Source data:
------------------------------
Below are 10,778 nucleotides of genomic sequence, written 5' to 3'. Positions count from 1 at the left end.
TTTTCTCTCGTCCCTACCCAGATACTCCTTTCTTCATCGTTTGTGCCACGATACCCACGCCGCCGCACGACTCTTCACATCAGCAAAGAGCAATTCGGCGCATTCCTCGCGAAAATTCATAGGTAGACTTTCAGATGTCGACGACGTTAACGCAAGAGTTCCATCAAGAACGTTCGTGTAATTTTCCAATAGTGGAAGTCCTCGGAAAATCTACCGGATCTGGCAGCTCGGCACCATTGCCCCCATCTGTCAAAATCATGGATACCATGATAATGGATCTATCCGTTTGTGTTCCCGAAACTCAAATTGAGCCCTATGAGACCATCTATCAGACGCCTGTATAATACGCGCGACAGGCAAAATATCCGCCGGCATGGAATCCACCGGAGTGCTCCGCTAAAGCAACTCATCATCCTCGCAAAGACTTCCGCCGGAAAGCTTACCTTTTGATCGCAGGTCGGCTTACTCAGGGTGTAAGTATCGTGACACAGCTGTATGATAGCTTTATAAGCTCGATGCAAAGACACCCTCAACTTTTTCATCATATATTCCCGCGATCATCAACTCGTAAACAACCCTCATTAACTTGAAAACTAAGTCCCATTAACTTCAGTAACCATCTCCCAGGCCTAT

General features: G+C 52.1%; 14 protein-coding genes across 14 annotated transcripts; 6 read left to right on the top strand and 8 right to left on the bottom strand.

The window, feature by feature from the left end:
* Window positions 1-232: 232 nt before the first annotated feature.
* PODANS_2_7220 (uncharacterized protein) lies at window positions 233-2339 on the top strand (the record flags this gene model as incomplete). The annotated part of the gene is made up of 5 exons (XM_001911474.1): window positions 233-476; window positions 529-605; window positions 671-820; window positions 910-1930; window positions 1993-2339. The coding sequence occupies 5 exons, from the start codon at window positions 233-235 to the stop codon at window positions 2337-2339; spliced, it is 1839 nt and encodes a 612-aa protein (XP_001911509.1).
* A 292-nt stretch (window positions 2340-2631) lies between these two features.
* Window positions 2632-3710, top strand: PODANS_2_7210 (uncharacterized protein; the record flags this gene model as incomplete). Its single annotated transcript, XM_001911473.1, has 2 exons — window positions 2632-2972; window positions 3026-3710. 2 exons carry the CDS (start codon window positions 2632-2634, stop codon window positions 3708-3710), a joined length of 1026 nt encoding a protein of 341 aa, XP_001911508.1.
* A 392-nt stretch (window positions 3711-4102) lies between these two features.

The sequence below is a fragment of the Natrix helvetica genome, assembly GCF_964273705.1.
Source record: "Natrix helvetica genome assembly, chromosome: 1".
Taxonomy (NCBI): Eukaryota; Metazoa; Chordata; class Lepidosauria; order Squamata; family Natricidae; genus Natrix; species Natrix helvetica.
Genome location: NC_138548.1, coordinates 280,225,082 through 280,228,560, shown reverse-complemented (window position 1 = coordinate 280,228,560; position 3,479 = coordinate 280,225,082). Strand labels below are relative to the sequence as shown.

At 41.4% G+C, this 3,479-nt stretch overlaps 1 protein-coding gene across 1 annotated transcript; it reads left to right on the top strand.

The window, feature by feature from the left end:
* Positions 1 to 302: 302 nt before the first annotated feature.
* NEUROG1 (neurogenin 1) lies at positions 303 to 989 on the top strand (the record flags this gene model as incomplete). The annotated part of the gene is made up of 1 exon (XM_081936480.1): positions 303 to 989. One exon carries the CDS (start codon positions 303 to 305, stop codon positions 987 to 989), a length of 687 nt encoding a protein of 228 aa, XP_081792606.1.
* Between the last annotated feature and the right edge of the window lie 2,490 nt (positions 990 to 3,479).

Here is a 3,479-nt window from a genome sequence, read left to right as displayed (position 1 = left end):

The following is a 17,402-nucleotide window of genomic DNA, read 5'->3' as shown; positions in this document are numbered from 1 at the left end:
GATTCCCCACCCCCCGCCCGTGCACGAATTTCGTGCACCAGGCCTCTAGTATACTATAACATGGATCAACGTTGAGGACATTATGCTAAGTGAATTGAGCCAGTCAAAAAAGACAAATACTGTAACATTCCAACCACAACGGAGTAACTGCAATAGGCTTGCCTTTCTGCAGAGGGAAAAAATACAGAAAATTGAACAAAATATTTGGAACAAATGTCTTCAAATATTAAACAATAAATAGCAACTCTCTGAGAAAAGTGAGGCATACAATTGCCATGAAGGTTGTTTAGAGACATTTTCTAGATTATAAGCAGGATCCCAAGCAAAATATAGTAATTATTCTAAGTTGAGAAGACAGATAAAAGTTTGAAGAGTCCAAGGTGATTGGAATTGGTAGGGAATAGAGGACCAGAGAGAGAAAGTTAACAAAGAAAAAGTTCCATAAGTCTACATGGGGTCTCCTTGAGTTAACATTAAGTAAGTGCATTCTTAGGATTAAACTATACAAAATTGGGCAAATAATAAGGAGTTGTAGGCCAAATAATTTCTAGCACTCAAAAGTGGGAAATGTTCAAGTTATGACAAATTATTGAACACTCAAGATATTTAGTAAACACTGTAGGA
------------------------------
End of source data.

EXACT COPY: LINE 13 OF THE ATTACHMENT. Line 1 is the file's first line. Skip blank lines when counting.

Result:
Genome location: NC_138548.1, coordinates 280,225,082 through 280,228,560, shown reverse-complemented (window position 1 = coordinate 280,228,560; position 3,479 = coordinate 280,225,082). Strand labels below are relative to the sequence as shown.